The ten — at least until Hillary Clinton changes her mind — Democratic presidential contenders will gather in Phoenix tomorrow, Oct. 12, for yet another debate. As with those that have gone before, we can expect a great deal of give and take about Iraq, jobs, tax cuts and terrorism. But one important issue — Social Security — is likely to slip by again without the examination it deserves.
Social Security is not only the largest U.S. government program, accounting for 23 percent of federal spending, it is the largest government program in the world. The Social Security payroll tax is the largest tax paid by the average American working family. In fact, nearly 80 percent of us pay more in Social Security taxes than we do in federal income taxes. At the same time, millions of the elderly rely on Social Security for much, if not most, of their retirement income.
The 68-year-old program is also in crisis. In just 15 years, Social Security will begin to run a deficit, spending more on benefits than it takes in through taxes. The federal IOUs in the Social Security Trust Fund are an accounting measure, not real assets that can be used to fund the program. Unless the program is drastically changed, taxes will have to be raised or benefits cut. But taxes are already so high that younger workers are receiving low, below-market returns from Social Security. Cutting benefits would be a severe burden to millions of low- and middle-income elderly.
And what do the presidential candidates think should be done to fix this problem? George Bush has made his position clear: He would allow younger workers to invest a portion of their payroll taxes privately through individual accounts. White House sources have spent the last several weeks telling reporters that support for Social Security changes will be a central domestic plank in Bush’s reelection bid. Whether you support his proposal or not, at least you know where he stands.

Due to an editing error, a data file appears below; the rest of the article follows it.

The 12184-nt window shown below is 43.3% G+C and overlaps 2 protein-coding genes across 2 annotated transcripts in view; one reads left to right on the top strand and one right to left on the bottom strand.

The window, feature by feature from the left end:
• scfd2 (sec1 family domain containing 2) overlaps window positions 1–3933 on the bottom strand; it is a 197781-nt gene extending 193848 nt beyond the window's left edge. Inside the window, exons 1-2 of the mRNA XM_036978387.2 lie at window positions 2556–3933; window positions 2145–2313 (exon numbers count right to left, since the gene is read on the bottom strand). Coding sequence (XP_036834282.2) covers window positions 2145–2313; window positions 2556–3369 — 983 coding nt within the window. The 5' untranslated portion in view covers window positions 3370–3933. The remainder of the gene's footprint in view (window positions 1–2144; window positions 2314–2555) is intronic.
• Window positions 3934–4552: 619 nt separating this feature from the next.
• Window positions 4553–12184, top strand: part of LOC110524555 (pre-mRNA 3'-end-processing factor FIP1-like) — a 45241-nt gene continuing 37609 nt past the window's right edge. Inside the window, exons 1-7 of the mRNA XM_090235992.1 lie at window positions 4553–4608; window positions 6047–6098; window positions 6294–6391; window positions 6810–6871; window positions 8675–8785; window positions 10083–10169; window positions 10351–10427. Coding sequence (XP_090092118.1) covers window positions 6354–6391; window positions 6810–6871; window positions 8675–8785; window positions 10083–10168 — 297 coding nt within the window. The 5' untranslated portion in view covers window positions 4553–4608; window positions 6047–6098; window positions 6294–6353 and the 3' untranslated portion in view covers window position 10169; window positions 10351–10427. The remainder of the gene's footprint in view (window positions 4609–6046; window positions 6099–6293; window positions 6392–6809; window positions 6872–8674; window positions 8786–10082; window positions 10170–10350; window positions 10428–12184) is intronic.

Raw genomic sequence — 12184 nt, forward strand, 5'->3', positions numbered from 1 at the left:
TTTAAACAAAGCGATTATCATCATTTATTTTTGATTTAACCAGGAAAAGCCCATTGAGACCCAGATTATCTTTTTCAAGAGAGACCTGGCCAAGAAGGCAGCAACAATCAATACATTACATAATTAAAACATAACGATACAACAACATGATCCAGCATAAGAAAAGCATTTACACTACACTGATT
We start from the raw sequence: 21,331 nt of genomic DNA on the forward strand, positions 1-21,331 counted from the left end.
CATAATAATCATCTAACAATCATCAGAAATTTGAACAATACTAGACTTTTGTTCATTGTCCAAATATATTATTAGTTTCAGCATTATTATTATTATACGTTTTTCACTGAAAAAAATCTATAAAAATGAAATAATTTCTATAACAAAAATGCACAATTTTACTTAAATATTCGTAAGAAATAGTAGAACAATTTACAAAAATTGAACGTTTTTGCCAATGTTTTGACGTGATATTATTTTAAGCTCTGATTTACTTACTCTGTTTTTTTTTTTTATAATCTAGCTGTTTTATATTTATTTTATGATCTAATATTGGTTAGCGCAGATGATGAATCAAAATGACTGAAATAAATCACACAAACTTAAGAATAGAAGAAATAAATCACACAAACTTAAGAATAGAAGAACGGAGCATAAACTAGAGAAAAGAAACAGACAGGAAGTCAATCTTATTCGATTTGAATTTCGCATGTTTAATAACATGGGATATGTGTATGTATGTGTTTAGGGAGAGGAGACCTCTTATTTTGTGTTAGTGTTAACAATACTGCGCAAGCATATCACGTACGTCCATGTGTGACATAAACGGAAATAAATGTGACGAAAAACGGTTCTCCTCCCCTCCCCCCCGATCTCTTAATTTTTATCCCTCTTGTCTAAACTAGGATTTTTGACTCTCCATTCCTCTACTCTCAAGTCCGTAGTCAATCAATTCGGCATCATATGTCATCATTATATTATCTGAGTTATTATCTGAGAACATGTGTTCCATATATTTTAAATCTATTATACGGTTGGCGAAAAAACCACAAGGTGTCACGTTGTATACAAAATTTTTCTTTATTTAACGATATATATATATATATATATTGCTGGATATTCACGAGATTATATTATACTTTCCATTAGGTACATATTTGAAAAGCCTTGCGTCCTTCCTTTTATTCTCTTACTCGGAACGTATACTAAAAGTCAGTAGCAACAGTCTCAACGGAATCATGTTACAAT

But, so far, whenever the Democrats are asked about their views, their responses have been equal parts pandering and evasion. All of them favor “saving” Social Security. Sometimes they are for “protecting” the program, and occasionally for “preserving” it. And all of them oppose “privatizing” the program — even Joe Lieberman who dropped his support for individual accounts when he became Al Gore’s running mate. With little effort, they can all work themselves into a fury of righteous indignation over the president’s “secret plan” that would leave elderly Americans eating dog food.
But what do they actually favor?
Wesley Clark is “still working on” a proposal, along with the rest of his domestic agenda. In a recent debate, his comments on the issue were so vague that even the reporter asking the question pronounced himself “not satisfied” with the answer. Howard Dean used to favor raising the retirement age. Now he doesn’t. John Kerry backs means-testing benefits, except that maybe he doesn’t. Richard Gephardt wants to “get back to an economy where we have a surplus so we can fix the Social Security problem.” Exactly how he would fix it remains unclear. And poor Joe Lieberman, having abandoned individual accounts, has been reduced to clichés. “The first thing to say about Social Security is we’ve got to keep it strong and not mess around with it,” he said, not very helpfully, a short while ago.
Frankly, that isn’t good enough. No one should be running for president if he can’t stand up and tell the American people what he would honestly try to do about Social Security. This is not a complicated matter. In fact, the Democratic contenders can take a lesson from a party stalwart, former President Bill Clinton. It was Clinton who clicked off the three options for reform: raising taxes, cutting benefits, or getting a higher rate of return within the system through private investment. Since the current crop of Democrats all oppose private investment, they should tell us which taxes they will raise and which benefits they will cut. It’s a fair and simple question.
But don’t hold your breath waiting for an answer.